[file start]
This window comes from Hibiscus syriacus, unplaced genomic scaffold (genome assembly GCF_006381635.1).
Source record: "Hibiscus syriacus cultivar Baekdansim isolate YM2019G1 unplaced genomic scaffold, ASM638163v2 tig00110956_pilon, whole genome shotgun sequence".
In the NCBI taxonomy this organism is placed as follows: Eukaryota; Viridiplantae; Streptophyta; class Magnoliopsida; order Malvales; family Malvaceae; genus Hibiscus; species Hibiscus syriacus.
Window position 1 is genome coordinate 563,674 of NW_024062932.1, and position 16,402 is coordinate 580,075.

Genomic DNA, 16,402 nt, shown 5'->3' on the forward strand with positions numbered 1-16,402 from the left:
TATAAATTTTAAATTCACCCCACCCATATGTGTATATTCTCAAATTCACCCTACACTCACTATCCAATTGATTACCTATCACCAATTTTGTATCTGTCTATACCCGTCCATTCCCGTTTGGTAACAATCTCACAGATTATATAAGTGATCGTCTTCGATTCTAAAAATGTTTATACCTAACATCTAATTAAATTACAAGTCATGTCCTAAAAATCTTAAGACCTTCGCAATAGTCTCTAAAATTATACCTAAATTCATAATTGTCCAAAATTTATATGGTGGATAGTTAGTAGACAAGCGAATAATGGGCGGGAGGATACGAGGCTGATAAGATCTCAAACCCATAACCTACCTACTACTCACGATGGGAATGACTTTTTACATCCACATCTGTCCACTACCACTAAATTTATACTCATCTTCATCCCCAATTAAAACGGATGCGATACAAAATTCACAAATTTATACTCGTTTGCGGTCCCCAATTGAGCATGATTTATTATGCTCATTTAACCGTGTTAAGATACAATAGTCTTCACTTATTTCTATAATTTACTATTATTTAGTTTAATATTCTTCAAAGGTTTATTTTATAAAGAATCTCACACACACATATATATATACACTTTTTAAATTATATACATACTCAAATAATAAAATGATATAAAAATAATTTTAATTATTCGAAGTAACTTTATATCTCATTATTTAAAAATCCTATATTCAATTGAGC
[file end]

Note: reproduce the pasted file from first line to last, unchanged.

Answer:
This window comes from Hibiscus syriacus, unplaced genomic scaffold (genome assembly GCF_006381635.1).
Source record: "Hibiscus syriacus cultivar Baekdansim isolate YM2019G1 unplaced genomic scaffold, ASM638163v2 tig00110956_pilon, whole genome shotgun sequence".
In the NCBI taxonomy this organism is placed as follows: Eukaryota; Viridiplantae; Streptophyta; class Magnoliopsida; order Malvales; family Malvaceae; genus Hibiscus; species Hibiscus syriacus.
Window position 1 is genome coordinate 563,674 of NW_024062932.1, and position 16,402 is coordinate 580,075.

Genomic DNA, 16,402 nt, shown 5'->3' on the forward strand with positions numbered 1-16,402 from the left:
TATAAATTTTAAATTCACCCCACCCATATGTGTATATTCTCAAATTCACCCTACACTCACTATCCAATTGATTACCTATCACCAATTTTGTATCTGTCTATACCCGTCCATTCCCGTTTGGTAACAATCTCACAGATTATATAAGTGATCGTCTTCGATTCTAAAAATGTTTATACCTAACATCTAATTAAATTACAAGTCATGTCCTAAAAATCTTAAGACCTTCGCAATAGTCTCTAAAATTATACCTAAATTCATAATTGTCCAAAATTTATATGGTGGATAGTTAGTAGACAAGCGAATAATGGGCGGGAGGATACGAGGCTGATAAGATCTCAAACCCATAACCTACCTACTACTCACGATGGGAATGACTTTTTACATCCACATCTGTCCACTACCACTAAATTTATACTCATCTTCATCCCCAATTAAAACGGATGCGATACAAAATTCACAAATTTATACTCGTTTGCGGTCCCCAATTGAGCATGATTTATTATGCTCATTTAACCGTGTTAAGATACAATAGTCTTCACTTATTTCTATAATTTACTATTATTTAGTTTAATATTCTTCAAAGGTTTATTTTATAAAGAATCTCACACACACATATATATATACACTTTTTAAATTATATACATACTCAAATAATAAAATGATATAAAAATAATTTTAATTATTCGAAGTAACTTTATATCTCATTATTTAAAAATCCTATATTCAATTGAGC